By Sandy Bauer
“Happiness is letting go of what you think your life is supposed to look like and celebrating it for everything that it is.” – Unknown Author
In the last couple of months my idea of how my life plan is supposed to go has changed in every way possible. I went from having a definite plan of sticking to the one job and going away in October to study, however a few minor ‘things’ fast tracked my so called life plans.
Fast forward – I went from living on a station to living in town within a week. Don’t get me wrong, I love the idea of living in a small town with a large supportive community, but the differences to station life are massive and I have had to learn a variety of new ways and skills. I still have a definite plan of studying to do my equine bodyworker certification in October, and that one is set in cement!
Within two days of searching, I was lucky enough to find a 3 bedroom house in town for $200 a week, an amount that I’ve never had to pay before. The usual station living fee is about $6 keep per day. The number one skill I have learnt since moving to town has been budgeting, it’s one of those adult tasks when you grow up that really makes you wish you weren’t at the ‘adult’ level yet.
Within the budgeting topic also comes the price of food. To live in town and just feed myself for about one-and-a-half weeks it costs approximately $100-$150. Most – mainly companies and some private places – have a food budget where they have a set amount of money aside to buy their workers the necessary food such as milk, butter, bread, cheese, sausages, fruit and veggies. Along with a lot of places having their own veggie gardens to cut costs – I will be making one in the near future!
I was lucky enough when moving into town that a family that I met when I was doing ‘School of the Air’ allowed me to agist my horses on their block. With the payment of checking a few fences and making sure the troughs are full 24/7. For that I am very grateful, the normal cost of keeping a horse in town is practically an arm and a leg for boarding – and then imagine the feed bill! This is compared to stations,, which usually allow their workers to have anywhere from one-to-four of their own private horses (varies for places) and they just live in the paddock and eat grass at little to no cost to the owner. Lucky for me, my current cost is a bit of horse feed and the essentials for keeping a dog in town, which equates to about $50 a month with the additional $40 council registration per dog. Something else you wouldn’t normally have to pay on a station!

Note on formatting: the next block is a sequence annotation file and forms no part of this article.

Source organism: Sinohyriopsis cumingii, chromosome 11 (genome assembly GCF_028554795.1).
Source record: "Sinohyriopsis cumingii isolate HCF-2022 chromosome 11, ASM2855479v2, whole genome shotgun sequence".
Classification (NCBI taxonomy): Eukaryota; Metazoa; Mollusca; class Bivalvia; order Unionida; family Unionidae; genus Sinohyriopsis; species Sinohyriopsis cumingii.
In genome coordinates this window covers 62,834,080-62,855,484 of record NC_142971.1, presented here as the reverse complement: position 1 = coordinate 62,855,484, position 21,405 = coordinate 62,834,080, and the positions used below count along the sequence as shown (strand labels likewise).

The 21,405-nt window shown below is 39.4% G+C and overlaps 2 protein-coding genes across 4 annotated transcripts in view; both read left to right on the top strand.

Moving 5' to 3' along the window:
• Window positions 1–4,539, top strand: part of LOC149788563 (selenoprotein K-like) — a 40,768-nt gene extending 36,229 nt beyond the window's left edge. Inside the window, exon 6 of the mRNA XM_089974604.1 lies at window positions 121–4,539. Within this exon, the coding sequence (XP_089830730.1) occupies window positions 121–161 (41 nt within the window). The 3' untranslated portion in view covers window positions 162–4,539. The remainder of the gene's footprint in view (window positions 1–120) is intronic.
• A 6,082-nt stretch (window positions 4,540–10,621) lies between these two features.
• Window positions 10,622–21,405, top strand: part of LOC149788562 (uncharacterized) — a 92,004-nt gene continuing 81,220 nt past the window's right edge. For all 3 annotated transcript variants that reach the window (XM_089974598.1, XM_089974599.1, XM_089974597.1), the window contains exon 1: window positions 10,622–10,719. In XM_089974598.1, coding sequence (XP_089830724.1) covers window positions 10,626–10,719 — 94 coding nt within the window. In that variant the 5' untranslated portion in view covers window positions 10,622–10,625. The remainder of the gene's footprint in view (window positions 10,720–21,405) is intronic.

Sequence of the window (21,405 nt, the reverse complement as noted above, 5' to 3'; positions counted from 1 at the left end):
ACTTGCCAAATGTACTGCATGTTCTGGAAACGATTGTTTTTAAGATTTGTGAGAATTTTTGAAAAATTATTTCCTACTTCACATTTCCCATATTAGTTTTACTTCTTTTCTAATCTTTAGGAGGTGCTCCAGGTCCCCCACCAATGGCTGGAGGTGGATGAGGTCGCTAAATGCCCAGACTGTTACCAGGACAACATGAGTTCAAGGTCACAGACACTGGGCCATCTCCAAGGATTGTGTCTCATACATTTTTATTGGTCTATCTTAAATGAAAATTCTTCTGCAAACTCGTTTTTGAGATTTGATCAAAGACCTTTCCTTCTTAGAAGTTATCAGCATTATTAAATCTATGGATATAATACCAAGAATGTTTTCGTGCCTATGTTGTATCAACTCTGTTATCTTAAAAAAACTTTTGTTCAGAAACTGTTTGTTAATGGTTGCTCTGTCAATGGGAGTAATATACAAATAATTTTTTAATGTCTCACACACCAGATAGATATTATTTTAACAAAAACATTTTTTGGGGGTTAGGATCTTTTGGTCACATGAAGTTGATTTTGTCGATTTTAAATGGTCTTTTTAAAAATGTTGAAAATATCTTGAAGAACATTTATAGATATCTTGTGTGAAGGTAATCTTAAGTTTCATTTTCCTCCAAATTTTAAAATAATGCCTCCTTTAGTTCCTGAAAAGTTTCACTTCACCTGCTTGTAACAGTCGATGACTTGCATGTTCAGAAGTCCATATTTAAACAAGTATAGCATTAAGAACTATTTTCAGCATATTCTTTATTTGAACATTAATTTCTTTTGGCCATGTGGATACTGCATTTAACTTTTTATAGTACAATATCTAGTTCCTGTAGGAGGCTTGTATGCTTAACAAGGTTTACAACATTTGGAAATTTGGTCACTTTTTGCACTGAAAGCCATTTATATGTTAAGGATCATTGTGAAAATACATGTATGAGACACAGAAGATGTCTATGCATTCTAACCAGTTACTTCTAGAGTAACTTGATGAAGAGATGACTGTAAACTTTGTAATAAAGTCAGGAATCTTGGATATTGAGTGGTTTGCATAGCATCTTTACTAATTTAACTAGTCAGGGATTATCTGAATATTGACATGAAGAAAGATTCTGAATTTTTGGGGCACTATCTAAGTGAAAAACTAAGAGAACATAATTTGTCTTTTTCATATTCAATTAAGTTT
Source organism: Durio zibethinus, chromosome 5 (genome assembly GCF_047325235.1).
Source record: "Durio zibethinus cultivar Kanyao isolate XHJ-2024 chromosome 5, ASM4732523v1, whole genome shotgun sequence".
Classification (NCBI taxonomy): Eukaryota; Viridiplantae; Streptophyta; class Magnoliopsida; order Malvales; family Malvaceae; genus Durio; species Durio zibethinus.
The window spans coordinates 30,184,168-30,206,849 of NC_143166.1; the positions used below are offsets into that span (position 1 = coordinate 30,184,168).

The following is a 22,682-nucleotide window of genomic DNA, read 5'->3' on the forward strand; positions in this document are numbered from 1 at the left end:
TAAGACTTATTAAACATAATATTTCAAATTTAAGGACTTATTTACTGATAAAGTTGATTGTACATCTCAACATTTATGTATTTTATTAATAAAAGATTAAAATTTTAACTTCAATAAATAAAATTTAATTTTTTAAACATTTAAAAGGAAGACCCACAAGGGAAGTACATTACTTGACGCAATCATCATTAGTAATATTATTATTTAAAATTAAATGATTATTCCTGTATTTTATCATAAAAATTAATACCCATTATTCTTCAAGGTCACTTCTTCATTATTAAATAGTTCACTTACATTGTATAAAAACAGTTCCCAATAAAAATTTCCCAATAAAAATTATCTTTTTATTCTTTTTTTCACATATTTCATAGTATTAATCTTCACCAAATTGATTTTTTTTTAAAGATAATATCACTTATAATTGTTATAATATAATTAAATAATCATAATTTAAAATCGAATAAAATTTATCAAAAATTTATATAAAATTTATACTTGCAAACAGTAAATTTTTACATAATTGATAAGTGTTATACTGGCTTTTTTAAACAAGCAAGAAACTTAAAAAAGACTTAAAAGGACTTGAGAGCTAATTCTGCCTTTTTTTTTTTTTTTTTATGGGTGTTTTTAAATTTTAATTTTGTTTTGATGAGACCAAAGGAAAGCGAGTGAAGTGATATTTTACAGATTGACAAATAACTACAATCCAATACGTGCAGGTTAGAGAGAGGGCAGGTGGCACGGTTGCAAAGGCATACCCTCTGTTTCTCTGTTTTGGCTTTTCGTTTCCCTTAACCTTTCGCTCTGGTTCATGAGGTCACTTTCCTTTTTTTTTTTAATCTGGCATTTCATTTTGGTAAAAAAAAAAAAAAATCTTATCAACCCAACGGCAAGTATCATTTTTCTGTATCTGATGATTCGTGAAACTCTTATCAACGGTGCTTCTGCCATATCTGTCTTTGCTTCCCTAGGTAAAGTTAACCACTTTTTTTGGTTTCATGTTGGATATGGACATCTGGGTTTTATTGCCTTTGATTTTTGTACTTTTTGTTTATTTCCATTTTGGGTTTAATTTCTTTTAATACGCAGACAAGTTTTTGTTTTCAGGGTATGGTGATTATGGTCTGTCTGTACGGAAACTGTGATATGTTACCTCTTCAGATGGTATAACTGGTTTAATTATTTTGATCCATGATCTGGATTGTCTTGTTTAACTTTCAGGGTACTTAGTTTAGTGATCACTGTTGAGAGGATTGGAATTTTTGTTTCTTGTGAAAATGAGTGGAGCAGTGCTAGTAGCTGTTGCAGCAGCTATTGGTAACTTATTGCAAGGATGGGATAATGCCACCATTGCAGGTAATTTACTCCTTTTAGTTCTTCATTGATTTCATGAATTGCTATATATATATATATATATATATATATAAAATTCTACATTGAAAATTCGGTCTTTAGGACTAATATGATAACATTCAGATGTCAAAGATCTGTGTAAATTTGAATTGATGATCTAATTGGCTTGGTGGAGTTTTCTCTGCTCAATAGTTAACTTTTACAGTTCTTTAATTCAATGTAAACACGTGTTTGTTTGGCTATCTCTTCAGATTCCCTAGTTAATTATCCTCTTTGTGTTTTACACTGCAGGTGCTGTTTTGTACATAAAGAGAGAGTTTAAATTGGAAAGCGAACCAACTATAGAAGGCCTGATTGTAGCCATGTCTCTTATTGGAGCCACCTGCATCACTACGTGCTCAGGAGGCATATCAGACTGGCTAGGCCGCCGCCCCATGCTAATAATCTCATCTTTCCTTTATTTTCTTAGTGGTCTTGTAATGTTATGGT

Moving to town also comes with learning new skills, which in this case was my whole point of moving to town! I wanted to learn something new other than the general station hand duties. I want to be able to vary what I know and my skill levels, then incorporate it all into one job.
Currently my two jobs are Monday, Tuesday and Thursday I work at the local service station. The jobs here really vary from cooking, cleaning, making coffee, serving customers and handling money. All skills that one day I can put back into station work, be it office administration or cooking.
My second job is as a Teacher’s Aide on Wednesday and Friday, although sometimes I fill in for a full week! This job is challenging but it’s something I really enjoy. The jobs vary from teaching the students, preparing work, helping them to complete their work, getting to know each kid and their personalities, fine tuning their skills and helping them to understand the correct behaviour to become better adults in the future. This job is perfect for sharpening my skill development, learning to become a leader and helping to develop the learning and thinking habits of young students.
Even though moving to town has plenty of ups and downs, like the new environment, more money spent, a large empty house and making new friends, it’s slowly growing on me. It is nice to remind yourself daily of the advantages that employees who work in the rural industry actually receive. They are the small things that quite often happen without you actually realising how lucky you really are!